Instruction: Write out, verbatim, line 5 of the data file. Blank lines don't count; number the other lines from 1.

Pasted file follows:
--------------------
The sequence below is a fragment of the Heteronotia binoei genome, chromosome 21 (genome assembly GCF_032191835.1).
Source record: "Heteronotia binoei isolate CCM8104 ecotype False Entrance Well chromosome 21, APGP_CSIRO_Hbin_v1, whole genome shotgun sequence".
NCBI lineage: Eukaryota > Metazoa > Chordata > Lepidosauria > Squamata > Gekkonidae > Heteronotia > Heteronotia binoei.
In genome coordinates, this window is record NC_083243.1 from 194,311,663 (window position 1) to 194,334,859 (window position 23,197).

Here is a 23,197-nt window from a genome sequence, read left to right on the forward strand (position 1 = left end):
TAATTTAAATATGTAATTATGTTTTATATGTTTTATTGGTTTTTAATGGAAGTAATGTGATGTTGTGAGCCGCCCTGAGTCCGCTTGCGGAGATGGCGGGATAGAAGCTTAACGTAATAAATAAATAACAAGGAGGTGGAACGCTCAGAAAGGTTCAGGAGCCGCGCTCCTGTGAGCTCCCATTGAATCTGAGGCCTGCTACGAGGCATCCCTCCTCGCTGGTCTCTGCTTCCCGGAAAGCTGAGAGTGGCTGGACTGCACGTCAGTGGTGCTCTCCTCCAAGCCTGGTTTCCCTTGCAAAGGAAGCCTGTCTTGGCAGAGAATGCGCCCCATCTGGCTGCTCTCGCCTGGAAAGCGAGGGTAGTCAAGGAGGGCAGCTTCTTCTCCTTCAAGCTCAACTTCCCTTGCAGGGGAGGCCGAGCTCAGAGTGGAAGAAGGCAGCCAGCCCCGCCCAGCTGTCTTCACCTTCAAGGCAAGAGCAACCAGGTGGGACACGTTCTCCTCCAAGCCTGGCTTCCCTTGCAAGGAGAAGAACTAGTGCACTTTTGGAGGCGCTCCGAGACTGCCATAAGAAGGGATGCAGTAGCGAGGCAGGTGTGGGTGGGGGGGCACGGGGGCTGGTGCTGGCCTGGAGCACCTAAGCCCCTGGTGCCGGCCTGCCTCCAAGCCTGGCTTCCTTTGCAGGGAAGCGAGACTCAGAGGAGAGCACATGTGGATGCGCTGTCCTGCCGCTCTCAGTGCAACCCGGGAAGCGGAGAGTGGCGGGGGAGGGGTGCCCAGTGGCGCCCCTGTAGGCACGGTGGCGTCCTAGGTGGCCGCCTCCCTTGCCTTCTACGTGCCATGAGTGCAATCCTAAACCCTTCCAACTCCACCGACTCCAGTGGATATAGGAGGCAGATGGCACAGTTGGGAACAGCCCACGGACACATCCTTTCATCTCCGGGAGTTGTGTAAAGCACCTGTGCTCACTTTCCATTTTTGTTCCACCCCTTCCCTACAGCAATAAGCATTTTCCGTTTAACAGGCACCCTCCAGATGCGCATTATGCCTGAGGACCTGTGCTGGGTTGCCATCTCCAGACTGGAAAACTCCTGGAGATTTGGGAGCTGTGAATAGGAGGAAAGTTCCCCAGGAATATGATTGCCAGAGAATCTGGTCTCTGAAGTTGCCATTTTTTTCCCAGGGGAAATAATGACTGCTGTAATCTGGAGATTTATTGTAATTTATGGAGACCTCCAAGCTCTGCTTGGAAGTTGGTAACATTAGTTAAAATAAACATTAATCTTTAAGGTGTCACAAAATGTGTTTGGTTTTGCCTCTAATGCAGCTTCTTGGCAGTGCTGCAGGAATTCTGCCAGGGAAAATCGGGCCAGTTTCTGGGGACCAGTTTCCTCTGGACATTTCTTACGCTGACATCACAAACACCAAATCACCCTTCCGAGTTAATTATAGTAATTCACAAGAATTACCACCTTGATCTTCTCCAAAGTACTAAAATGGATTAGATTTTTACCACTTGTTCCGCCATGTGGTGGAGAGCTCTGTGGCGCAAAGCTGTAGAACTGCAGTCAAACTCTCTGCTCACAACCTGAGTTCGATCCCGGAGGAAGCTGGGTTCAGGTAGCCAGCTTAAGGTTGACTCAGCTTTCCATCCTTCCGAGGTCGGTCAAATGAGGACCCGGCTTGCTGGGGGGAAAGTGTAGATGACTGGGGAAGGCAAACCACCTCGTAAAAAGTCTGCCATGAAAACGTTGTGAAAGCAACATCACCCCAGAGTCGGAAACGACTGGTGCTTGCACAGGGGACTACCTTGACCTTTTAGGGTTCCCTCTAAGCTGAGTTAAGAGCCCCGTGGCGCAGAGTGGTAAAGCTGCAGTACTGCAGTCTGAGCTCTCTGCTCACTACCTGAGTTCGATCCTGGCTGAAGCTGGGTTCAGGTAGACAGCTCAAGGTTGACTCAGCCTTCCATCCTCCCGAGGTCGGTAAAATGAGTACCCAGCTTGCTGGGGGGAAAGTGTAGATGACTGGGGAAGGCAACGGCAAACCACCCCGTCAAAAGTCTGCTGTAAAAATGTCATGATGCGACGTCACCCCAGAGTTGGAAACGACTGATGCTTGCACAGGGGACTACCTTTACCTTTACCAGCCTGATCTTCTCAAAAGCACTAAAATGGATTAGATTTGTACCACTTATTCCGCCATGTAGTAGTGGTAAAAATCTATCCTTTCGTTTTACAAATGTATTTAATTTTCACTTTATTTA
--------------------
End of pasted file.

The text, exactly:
Here is a 23,197-nt window from a genome sequence, read left to right on the forward strand (position 1 = left end):